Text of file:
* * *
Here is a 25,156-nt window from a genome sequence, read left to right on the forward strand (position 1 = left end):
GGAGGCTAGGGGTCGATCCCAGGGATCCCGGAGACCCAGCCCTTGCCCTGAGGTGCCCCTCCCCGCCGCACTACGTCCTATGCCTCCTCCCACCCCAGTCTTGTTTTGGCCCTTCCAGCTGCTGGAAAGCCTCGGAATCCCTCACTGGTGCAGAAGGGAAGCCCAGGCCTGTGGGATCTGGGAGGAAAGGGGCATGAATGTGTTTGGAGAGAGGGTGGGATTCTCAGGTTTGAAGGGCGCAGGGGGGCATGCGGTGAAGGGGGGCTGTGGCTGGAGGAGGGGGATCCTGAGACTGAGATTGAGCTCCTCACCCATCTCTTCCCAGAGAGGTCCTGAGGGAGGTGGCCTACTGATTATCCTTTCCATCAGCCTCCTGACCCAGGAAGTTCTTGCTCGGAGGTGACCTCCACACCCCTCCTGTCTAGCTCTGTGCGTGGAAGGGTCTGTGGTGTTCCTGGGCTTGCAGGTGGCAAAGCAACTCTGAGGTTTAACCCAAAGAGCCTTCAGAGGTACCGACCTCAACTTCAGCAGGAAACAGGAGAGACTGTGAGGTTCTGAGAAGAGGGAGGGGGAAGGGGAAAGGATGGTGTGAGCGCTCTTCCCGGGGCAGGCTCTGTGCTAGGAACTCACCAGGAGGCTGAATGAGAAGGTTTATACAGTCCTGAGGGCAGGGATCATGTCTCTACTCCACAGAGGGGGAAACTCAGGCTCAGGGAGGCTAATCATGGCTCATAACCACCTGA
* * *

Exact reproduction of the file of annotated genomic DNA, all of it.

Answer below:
Here is a 25,156-nt window from a genome sequence, read left to right on the forward strand (position 1 = left end):
GGAGGCTAGGGGTCGATCCCAGGGATCCCGGAGACCCAGCCCTTGCCCTGAGGTGCCCCTCCCCGCCGCACTACGTCCTATGCCTCCTCCCACCCCAGTCTTGTTTTGGCCCTTCCAGCTGCTGGAAAGCCTCGGAATCCCTCACTGGTGCAGAAGGGAAGCCCAGGCCTGTGGGATCTGGGAGGAAAGGGGCATGAATGTGTTTGGAGAGAGGGTGGGATTCTCAGGTTTGAAGGGCGCAGGGGGGCATGCGGTGAAGGGGGGCTGTGGCTGGAGGAGGGGGATCCTGAGACTGAGATTGAGCTCCTCACCCATCTCTTCCCAGAGAGGTCCTGAGGGAGGTGGCCTACTGATTATCCTTTCCATCAGCCTCCTGACCCAGGAAGTTCTTGCTCGGAGGTGACCTCCACACCCCTCCTGTCTAGCTCTGTGCGTGGAAGGGTCTGTGGTGTTCCTGGGCTTGCAGGTGGCAAAGCAACTCTGAGGTTTAACCCAAAGAGCCTTCAGAGGTACCGACCTCAACTTCAGCAGGAAACAGGAGAGACTGTGAGGTTCTGAGAAGAGGGAGGGGGAAGGGGAAAGGATGGTGTGAGCGCTCTTCCCGGGGCAGGCTCTGTGCTAGGAACTCACCAGGAGGCTGAATGAGAAGGTTTATACAGTCCTGAGGGCAGGGATCATGTCTCTACTCCACAGAGGGGGAAACTCAGGCTCAGGGAGGCTAATCATGGCTCATAACCACCTGA